TAIPEI (Taiwan News) – The delegation from the European Parliament was wrapping up its six-day visit to Taiwan Friday with a message that it will stand in solidarity with Taiwanese people as China continues stepping up military and political pressure against the island nation.
“All cross-strait disputes can only be settled by peaceful means and dialogue on the basis of international law,” said Werner Langen, chair of the European Parliament-Taiwan Friendship Group, during a press conference in Taipei on Friday.
The group, with more than 100 members across major political parties in Europe, called an emergency debate in Brussels on Jan. 30 in reaction to Chinese President Xi Jinping’s New Year address. Xi said Beijing will not give up military actions targeting Taiwan and will seek a “one China, two systems” formula for the island.
Hong Kong’s experience has shown that “one China, two systems” is “a bad idea”, said Georg Jarzembowski, a former member of the European Parliament (MEP) from Germany. He stressed that such a political arrangement would be unacceptable for Taiwan as it is a country built by a multi-party democracy with the rule of law and respect for human rights.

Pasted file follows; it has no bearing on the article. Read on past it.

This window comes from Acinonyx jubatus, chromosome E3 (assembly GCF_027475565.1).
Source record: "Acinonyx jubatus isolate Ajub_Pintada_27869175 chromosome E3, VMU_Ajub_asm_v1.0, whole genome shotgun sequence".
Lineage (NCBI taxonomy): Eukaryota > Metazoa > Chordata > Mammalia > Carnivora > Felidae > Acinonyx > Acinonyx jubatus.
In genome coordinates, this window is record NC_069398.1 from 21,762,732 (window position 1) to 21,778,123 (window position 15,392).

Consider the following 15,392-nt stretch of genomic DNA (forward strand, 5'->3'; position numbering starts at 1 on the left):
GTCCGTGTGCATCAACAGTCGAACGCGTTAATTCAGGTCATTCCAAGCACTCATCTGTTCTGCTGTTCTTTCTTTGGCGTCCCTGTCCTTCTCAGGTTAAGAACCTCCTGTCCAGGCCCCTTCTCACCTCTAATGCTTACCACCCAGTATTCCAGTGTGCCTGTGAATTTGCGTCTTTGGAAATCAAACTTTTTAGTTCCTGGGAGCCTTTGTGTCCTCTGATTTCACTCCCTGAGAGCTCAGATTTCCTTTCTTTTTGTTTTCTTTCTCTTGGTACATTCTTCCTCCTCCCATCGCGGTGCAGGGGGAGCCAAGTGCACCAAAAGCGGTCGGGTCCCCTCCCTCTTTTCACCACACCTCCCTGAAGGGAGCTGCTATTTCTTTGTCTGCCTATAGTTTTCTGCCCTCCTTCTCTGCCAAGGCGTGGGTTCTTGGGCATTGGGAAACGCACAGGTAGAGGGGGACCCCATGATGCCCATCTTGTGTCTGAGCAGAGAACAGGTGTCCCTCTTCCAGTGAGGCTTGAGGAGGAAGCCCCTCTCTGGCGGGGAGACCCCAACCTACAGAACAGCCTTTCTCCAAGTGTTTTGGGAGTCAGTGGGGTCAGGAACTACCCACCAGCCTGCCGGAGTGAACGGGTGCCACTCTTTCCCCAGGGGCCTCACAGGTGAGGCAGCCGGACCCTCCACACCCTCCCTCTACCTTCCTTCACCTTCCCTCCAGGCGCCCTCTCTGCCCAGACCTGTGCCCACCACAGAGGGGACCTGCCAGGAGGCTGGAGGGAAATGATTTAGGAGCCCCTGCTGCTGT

“No decision about the future of Taiwan can be made against the will of Taiwan’s people,” said Langen, adding that the delegation has come to Taiwan at this particular moment to send a message of support and solidarity with Taiwanese people.
“Taiwan has many friends in Brussels among the members of the parliament and other officials,” emphasized MEP Eduard Kukan. The former Slovakian foreign minister acknowledged the constant campaigns conducted by China’s pressure or influence groups in Brussels, but said those maneuvers will not refrain the parliamentarians from doing what they believe is right.
“Taiwan is a democratic country,” said Kukan, adding that “the Chinese ambassador in Brussels can come to me 10 times, but I will say the same thing to them.”
The European Parliament-Taiwan Friendship Group arrived in Taiwan last Sunday and has since met with President Tsai Ing-wen (蔡英文), a number of government officials responsible for national security and foreign affairs, and representatives of the Kuomintang (KMT) and the Democratic Progressive Party (DPP).
Over their week-long trip, the delegation has witnessed heated debate on the island over whether Taiwan should sign a cross-strait peace treaty with Beijing, a proposal made by KMT Chairman Wu Den-yih (吳敦義), claiming a pact as such would resolve the disputes across the Taiwan Strait.
Despite having emphasized the importance of maintaining cross-strait peace, the parliamentarians declined to comment on the matter, calling it a domestic discussion with the KMT holding very different perspectives from the DPP.
The future of Taiwan should be decided freely and democratically by the Taiwanese people, said Langen.